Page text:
At Fault – Kate Chopin
The scene of ” At Fault ” is laid in Louisiana , and the creole dialect used by Thérèse and her friends is much more agreeable than the slang indulged in by the wealthy St . Louis women. The tale has a somewhat pleasant flavor, and the local color seems to be well preserved. The story ends happily in the orthodox fashion.
Excerpt from the text:
“You got to set mighty still in this pirogue,” said Grégoire, as with a long oar-stroke he pulled out into mid stream.
“Yes, I know,” answered Melicent complacently, arranging herself opposite him in the long narrow boat: all sense of danger which the situation might arouse being dulled by the attractiveness of a new experience.
Her resemblance to Hosmer ended with height and slenderness of figure, olive tinted skin, and eyes and hair which were of that dark brown often miscalled black; but unlike his, her face was awake with an eagerness to know and test the novelty and depth of unaccustomed sensation. She had thus far lived an unstable existence, free from the weight of responsibilities, with a notion lying somewhere deep in her consciousness that the world must one day be taken seriously; but that contingency was yet too far away to disturb the harmony of her days.
She had eagerly responded to her brother’s suggestion of spending a summer with him in Louisiana. Hitherto, having passed her summers North, West, or East as alternating caprice prompted, she was ready at a word to fit her humor to the novelty of a season at the South. She enjoyed in advance the startling effect which her announced intention produced upon her intimate circle at home; thinking that her whim deserved the distinction of eccentricity with which they chose to invest it. But Melicent was chiefly moved by the prospect of an uninterrupted sojourn with her brother, whom she loved blindly, and to whom she attributed qualities of mind and heart which she thought the world had discovered to use against him.
“You got to set mighty still in this pirogue.”
“Yes, I know; you told me so before,” and she laughed.
“W’at are you laughin’ at?” asked Grégoire with amused but uncertain expectancy.
“Laughing at you, Grégoire; how can I help it?” laughing again.
“Betta wait tell I do somethin’ funny, I reckon. Ain’t this a putty sight?” he added, referring to the dense canopy of an overarching tree, beneath which they were gliding, and whose extreme branches dipped quite into the slow moving water.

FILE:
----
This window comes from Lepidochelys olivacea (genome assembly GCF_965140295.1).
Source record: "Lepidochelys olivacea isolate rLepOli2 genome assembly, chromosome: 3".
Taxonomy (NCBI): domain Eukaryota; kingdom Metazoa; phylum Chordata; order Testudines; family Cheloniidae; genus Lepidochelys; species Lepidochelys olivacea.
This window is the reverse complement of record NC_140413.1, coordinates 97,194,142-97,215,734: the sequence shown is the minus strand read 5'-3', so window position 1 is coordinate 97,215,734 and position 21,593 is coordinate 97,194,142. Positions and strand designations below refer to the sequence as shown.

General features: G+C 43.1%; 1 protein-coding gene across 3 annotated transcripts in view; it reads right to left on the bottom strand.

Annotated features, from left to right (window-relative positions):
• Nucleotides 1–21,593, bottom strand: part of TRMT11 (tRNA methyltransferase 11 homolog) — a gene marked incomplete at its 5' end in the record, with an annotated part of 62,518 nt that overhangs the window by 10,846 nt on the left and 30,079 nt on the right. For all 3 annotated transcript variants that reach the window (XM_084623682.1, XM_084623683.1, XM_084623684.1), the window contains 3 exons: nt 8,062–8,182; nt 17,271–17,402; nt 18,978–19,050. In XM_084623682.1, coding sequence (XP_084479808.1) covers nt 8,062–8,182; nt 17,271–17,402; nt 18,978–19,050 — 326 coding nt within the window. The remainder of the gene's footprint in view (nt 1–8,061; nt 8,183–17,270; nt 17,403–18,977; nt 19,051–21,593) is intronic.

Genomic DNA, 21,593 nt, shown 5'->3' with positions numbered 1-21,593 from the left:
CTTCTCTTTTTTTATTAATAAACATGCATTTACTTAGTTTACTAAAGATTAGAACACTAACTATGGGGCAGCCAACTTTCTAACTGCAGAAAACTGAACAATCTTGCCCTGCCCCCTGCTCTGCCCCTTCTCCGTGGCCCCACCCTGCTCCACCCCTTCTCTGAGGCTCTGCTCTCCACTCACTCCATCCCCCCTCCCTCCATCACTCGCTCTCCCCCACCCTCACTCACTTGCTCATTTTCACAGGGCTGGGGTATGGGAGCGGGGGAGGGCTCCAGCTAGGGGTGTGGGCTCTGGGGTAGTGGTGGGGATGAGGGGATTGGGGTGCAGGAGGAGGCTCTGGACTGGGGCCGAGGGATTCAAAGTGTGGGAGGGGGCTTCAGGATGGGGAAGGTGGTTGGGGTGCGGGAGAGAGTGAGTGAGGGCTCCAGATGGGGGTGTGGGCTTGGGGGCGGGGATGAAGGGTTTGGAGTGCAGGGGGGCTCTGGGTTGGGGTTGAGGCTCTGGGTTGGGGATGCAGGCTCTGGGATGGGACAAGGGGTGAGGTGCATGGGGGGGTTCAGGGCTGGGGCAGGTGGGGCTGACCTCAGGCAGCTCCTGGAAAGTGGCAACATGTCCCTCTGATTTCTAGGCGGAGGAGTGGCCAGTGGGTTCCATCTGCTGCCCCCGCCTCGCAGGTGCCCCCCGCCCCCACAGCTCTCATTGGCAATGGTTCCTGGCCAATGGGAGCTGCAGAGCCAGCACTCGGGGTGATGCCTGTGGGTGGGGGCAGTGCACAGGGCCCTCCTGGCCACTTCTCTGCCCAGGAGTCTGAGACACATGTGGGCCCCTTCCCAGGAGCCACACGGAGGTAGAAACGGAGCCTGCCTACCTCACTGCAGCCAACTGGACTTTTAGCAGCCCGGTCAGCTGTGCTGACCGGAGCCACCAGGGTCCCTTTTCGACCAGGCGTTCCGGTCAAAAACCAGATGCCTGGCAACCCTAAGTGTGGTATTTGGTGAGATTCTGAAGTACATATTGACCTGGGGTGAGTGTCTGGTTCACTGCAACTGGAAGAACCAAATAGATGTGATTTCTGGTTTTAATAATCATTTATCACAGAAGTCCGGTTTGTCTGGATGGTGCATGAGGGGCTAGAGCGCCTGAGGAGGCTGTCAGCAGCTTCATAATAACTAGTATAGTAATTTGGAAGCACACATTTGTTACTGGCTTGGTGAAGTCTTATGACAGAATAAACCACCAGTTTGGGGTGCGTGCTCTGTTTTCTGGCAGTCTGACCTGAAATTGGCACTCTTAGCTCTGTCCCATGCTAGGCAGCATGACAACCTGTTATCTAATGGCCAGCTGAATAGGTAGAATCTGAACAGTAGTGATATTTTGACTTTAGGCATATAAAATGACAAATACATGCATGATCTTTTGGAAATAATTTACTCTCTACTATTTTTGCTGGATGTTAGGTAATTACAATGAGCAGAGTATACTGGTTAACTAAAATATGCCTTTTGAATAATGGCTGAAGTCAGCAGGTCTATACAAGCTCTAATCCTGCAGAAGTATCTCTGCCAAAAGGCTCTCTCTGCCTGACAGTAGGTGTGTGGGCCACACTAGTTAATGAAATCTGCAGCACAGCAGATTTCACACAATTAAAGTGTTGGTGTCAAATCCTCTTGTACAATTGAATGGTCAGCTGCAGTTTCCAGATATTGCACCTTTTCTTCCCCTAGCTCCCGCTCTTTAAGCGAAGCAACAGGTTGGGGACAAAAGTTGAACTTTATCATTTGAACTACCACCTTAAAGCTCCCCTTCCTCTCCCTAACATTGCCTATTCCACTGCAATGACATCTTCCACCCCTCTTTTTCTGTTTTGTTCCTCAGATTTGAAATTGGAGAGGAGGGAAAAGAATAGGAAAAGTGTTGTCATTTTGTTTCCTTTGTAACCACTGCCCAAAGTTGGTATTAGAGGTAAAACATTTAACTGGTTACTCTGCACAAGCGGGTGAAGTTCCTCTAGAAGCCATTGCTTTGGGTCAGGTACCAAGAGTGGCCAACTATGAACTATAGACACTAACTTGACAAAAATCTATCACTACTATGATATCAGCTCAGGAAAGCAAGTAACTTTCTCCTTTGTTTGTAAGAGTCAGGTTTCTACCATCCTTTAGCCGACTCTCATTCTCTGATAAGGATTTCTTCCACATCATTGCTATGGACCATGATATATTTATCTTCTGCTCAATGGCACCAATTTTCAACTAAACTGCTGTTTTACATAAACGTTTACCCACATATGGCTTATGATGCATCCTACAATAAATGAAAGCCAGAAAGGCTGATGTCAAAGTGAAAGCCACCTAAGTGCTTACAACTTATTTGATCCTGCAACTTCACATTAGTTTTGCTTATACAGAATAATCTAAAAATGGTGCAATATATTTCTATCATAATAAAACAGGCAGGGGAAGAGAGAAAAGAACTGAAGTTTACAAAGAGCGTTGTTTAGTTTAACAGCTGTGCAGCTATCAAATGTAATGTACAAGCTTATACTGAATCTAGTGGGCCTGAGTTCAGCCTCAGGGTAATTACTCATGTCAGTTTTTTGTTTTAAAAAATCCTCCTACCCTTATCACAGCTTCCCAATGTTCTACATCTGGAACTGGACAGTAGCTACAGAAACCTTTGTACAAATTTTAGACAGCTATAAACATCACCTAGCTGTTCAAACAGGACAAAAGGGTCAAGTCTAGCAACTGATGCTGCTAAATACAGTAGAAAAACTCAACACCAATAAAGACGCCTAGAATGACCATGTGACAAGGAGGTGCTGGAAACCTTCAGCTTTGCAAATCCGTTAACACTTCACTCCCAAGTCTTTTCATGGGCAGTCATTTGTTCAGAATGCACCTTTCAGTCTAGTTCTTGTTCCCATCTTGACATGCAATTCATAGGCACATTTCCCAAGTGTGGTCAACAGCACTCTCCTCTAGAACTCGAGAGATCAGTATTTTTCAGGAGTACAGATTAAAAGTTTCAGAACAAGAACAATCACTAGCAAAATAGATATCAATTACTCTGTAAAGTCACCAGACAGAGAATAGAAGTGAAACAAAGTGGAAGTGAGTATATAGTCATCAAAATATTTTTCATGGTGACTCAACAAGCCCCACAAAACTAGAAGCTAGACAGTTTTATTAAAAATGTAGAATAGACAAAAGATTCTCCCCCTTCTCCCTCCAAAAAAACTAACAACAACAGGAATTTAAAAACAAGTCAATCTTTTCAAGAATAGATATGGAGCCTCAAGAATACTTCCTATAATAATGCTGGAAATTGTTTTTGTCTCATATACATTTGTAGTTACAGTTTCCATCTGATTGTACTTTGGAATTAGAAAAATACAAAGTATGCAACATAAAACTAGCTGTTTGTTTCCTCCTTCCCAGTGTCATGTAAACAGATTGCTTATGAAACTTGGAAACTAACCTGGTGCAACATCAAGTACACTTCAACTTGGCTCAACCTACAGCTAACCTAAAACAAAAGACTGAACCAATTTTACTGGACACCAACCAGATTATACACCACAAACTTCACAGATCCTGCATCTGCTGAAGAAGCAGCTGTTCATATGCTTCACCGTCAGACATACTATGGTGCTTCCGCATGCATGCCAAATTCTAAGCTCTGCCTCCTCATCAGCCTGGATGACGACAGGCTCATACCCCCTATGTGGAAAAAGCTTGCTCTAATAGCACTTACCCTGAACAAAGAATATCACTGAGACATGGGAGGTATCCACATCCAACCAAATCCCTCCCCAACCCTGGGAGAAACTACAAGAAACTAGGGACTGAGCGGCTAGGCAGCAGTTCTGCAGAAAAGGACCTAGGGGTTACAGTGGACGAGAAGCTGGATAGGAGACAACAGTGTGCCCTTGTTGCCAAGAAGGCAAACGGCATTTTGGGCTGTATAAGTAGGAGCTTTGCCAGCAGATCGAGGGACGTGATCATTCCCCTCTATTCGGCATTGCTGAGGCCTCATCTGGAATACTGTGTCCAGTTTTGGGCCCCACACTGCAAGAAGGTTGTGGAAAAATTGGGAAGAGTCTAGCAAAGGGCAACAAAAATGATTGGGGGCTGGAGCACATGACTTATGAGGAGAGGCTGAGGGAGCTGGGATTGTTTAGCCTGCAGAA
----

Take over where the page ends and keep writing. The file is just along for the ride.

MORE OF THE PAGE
The scene had not attracted Melicent. For she had been engaged in observing her companion rather closely; his personality holding her with a certain imaginative interest.
The young man whom she so closely scrutinized was slightly undersized, but of close and brawny build. His hands were not so refinedly white as those of certain office bred young men of her acquaintance, yet they were not coarsened by undue toil: it being somewhat an axiom with him to do nothing that an available “nigger” might do for him.
Close fitting, high-heeled boots of fine quality incased his feet, in whose shapeliness he felt a pardonable pride; for a young man’s excellence was often measured in the circle which he had frequented, by the possession of such a foot. A peculiar grace in the dance and a talent for bold repartee were further characteristics which had made Grégoire’s departure keenly felt among certain belles of upper Red River. His features were handsome, of sharp and refined cut; and his eyes black and brilliant as eyes of an alert and intelligent animal sometimes are. Melicent could not reconcile his voice to her liking; it was too softly low and feminine, and carried a note of pleading or pathos, unless he argued with his horse, his dog, or a “nigger,” at which times, though not unduly raised, it acquired a biting quality that served the purpose of relieving him from further form of insistence.
He pulled rapidly and in silence down the bayou, that was now so entirely sheltered from the open light of the sky by the meeting branches above, as to seem a dim leafy tunnel fashioned by man’s ingenuity. There were no perceptible banks, for the water spread out on either side of them, further than they could follow its flashings through the rank underbrush. The dull plash of some object falling into the water, or the wild call of a lonely bird were the only sounds that broke upon the stillness, beside the monotonous dipping of the oars and the occasional low undertones of their own voices. When Grégoire called the girl’s attention to an object near by, she fancied it was the protruding stump of a decaying tree; but reaching for his revolver and taking quiet aim, he drove a ball into the black upturned nozzle that sent it below the surface with an angry splash.
“Will he follow us?” she asked, mildly agitated.
“Oh no; he’s glad ’nough to git out o’ the way. You betta put down yo’ veil,” he added a moment later.